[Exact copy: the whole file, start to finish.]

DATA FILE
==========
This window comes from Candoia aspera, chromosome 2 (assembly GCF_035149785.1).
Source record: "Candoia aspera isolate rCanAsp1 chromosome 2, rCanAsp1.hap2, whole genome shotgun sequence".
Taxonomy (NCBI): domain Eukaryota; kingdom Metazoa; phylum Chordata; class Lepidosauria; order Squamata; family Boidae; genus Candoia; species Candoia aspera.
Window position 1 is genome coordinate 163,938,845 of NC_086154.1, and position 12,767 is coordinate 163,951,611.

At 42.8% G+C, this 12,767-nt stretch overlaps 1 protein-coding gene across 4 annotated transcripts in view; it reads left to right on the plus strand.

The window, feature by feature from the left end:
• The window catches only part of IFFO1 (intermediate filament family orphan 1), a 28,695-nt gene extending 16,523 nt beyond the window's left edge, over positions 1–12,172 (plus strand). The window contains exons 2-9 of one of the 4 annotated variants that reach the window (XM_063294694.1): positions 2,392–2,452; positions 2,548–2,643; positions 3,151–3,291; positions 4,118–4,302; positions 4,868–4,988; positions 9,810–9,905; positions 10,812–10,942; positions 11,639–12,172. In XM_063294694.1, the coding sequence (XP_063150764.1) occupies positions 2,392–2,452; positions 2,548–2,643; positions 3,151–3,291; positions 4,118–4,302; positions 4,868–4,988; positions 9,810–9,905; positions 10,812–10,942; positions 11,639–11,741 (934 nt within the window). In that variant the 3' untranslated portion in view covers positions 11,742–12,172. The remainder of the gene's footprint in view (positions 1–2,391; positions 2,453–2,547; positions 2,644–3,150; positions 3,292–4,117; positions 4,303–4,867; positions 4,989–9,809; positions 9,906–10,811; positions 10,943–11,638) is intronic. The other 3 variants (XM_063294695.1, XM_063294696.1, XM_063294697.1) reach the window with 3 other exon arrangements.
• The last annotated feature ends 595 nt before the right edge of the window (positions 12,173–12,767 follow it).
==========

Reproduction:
This window comes from Candoia aspera, chromosome 2 (assembly GCF_035149785.1).
Source record: "Candoia aspera isolate rCanAsp1 chromosome 2, rCanAsp1.hap2, whole genome shotgun sequence".
Taxonomy (NCBI): domain Eukaryota; kingdom Metazoa; phylum Chordata; class Lepidosauria; order Squamata; family Boidae; genus Candoia; species Candoia aspera.
Window position 1 is genome coordinate 163,938,845 of NC_086154.1, and position 12,767 is coordinate 163,951,611.

At 42.8% G+C, this 12,767-nt stretch overlaps 1 protein-coding gene across 4 annotated transcripts in view; it reads left to right on the plus strand.

The window, feature by feature from the left end:
• The window catches only part of IFFO1 (intermediate filament family orphan 1), a 28,695-nt gene extending 16,523 nt beyond the window's left edge, over positions 1–12,172 (plus strand). The window contains exons 2-9 of one of the 4 annotated variants that reach the window (XM_063294694.1): positions 2,392–2,452; positions 2,548–2,643; positions 3,151–3,291; positions 4,118–4,302; positions 4,868–4,988; positions 9,810–9,905; positions 10,812–10,942; positions 11,639–12,172. In XM_063294694.1, the coding sequence (XP_063150764.1) occupies positions 2,392–2,452; positions 2,548–2,643; positions 3,151–3,291; positions 4,118–4,302; positions 4,868–4,988; positions 9,810–9,905; positions 10,812–10,942; positions 11,639–11,741 (934 nt within the window). In that variant the 3' untranslated portion in view covers positions 11,742–12,172. The remainder of the gene's footprint in view (positions 1–2,391; positions 2,453–2,547; positions 2,644–3,150; positions 3,292–4,117; positions 4,303–4,867; positions 4,989–9,809; positions 9,906–10,811; positions 10,943–11,638) is intronic. The other 3 variants (XM_063294695.1, XM_063294696.1, XM_063294697.1) reach the window with 3 other exon arrangements.
• The last annotated feature ends 595 nt before the right edge of the window (positions 12,173–12,767 follow it).